Participation of Women in Science and Engineering Fields

Female Share of Science & Engineering Postdoctoral Fellows

By Field in 1996 and 2006

SOURCE: National Science Foundation, Division of Science Resources Statistics, Survey of Graduate Students and Postdoctorates in Science and Engineering, 1996 and 2006.
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Additional Graphs

There are two other graphs which represent the number of women receiving degrees in the fields of math and science.

The first is from the a report done by the U.S Department of Education entitled "Encouraging Girls in Math and Science", an Institute of Education Science Practice Guide published in September 2007:

Graph of Percent of Women Receiving Degrees in Major Fields from 1966-2004

Page 11 Graph

The second graph is from the Association of Women in Science (AWIS) in a report entitled "Graduate Education of Women in STEM Disciplines at U.S. Universities"

Graph of Proportion of Women Receiving PhDs in STEM Fields through 2006

Page 8 Graph

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History of Women in Mathematics and Science

Sonya Kovalevskaya

It is impossible to be a mathematician
without being a poet in soul.
- Sonya Kovalevskaya

Ten Female Mathematicians Before The 20th Century

Mathematics as a field of science or philosophy was largely closed to women before the twentieth century. However, from ancient times through the nineteenth century and into the early twentieth century, a few women have achieved notably in mathematics. Here are ten women of note in early math -- their life stories and their achievements.

1. Theano (6th Century B.C.)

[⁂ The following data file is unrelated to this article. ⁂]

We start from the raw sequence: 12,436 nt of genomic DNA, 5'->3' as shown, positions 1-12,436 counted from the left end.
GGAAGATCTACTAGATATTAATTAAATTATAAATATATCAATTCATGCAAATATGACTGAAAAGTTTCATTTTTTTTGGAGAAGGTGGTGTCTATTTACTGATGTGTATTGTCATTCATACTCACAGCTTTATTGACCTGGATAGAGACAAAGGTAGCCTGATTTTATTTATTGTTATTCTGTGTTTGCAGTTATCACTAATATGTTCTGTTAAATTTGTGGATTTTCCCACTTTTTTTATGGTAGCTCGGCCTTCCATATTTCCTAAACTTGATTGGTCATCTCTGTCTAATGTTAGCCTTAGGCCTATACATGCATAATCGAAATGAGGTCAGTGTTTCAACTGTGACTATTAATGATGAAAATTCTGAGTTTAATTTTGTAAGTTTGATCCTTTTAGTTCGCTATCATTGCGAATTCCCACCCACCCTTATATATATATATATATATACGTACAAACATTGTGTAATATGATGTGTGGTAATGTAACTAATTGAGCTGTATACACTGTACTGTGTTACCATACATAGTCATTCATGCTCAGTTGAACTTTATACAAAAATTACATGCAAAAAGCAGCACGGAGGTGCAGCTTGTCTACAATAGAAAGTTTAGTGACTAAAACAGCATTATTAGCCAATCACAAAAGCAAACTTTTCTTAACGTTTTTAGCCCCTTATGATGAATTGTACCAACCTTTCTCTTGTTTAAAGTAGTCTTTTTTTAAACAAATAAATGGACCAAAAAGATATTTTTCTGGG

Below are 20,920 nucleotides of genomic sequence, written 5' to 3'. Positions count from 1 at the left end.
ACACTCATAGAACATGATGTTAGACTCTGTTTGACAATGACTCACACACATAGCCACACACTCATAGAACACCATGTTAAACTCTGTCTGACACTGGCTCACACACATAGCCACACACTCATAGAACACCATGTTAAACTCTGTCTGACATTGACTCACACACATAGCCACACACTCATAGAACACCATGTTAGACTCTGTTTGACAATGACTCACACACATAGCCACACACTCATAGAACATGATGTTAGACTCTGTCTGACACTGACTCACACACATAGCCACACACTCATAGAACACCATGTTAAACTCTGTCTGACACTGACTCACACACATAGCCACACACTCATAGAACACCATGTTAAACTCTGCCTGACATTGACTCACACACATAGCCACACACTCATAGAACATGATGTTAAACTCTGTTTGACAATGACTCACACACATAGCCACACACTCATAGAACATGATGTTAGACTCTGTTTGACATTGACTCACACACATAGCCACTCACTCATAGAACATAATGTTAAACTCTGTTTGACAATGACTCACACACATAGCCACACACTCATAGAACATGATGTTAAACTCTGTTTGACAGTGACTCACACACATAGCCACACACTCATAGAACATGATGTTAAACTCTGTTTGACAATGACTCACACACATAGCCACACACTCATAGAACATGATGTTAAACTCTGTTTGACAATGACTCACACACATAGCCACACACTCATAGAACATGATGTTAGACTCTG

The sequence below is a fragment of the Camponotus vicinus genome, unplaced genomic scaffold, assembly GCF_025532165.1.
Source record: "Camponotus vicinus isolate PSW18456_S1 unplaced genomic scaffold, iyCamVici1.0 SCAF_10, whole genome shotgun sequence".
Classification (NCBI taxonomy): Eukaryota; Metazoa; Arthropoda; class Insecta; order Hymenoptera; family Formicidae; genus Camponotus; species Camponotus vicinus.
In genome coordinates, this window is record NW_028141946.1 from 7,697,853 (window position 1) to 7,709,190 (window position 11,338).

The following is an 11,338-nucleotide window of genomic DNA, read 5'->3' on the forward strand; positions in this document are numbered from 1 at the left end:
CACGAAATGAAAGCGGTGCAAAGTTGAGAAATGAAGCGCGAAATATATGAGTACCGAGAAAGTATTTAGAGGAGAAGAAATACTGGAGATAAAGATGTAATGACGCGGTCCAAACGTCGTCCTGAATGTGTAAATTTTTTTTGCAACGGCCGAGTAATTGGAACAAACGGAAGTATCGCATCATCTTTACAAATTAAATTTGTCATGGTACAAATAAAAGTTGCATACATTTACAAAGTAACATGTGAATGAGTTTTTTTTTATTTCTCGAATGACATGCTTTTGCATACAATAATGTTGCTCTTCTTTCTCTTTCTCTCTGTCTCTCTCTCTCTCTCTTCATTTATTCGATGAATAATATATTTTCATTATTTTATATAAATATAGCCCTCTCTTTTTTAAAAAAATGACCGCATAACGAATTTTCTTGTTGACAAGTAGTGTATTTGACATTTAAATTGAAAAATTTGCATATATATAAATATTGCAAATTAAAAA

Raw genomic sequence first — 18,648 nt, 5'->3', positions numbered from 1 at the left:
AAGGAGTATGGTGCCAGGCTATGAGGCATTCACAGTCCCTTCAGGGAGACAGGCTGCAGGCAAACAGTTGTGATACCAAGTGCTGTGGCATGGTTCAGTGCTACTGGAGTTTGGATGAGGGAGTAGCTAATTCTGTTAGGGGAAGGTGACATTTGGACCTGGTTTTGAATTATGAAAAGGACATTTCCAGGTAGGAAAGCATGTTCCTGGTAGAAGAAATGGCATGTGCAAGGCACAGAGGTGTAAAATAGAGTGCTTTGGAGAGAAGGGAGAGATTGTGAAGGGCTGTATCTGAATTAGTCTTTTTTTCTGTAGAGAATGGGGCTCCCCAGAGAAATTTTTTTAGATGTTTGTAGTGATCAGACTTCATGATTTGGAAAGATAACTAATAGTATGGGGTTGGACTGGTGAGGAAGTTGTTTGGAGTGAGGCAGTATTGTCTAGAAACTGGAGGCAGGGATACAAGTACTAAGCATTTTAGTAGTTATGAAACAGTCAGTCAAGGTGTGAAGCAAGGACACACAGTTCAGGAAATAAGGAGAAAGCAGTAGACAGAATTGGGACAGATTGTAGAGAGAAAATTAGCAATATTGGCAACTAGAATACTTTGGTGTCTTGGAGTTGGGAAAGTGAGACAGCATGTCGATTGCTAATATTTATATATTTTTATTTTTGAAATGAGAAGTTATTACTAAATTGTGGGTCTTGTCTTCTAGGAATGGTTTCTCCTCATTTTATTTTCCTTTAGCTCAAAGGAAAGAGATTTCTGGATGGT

Greek - She was the wife of Pythagoras. She wrote treatises on mathematics, physics, medicine, and child psychology. Her most important work was on the principle of the "Golden Mean". More Info
2. Hypatia of Alexandria(355 or 370 - 415)
Greek - philosopher, astronomer, mathematician - She was the salaried head of the Neoplatonic School in Alexandria, Egypt, from the year 400. Her students were pagan and Christian young men from around the empire. She was killed by a mob of Christians in 415, probably inflamed by the bishop of Alexandria, Cyril.More Info
3. Elena Cornaro Piscopia(1646-1684)
Italian (Venice) - mathematician, theologian - She was a child prodigy who studied many languages, composed music, sang and played many instruments, and learned philosophy, mathematics and theology. Her doctorate, a first, was from the University of Padua, where she studied theology. She became a lecturer there in mathematics.More Info
4. Emilie du Chatelet (1706-1749)
Her book Institutions de Physique (“Lessons in Physics”) appeared in 1740; it was presented as a review of new ideas in science and philosophy to be studied by her thirteen-year-old son, but it incorporated and sought to reconcile complex ideas from the leading thinkers of the time. Her crowning achievement is considered to be her translation and commentary on Isaac Newton's work Principia Mathematica; published in 1759, ten years after her death, and is still the standard translation in French. More Info
5. Maria Agnesi(1718-1799)
Italian (Milan) - mathematician - Oldest of 21 children and a child prodigy who studied languages and math, she wrote a textbook to explain math to her brothers which became a noted textbook on mathematics. She was the first woman appointed a university professor of mathematics, though there's doubt she took up the chair.More Info
6. Sophie Germain(1776-1830)
French - mathematician - She studied geometry to escape boredom during the French Revolution when she was confined to her family's home, and went on to do important work in mathematics, especially her work on Fermat's Last Theorem.More Info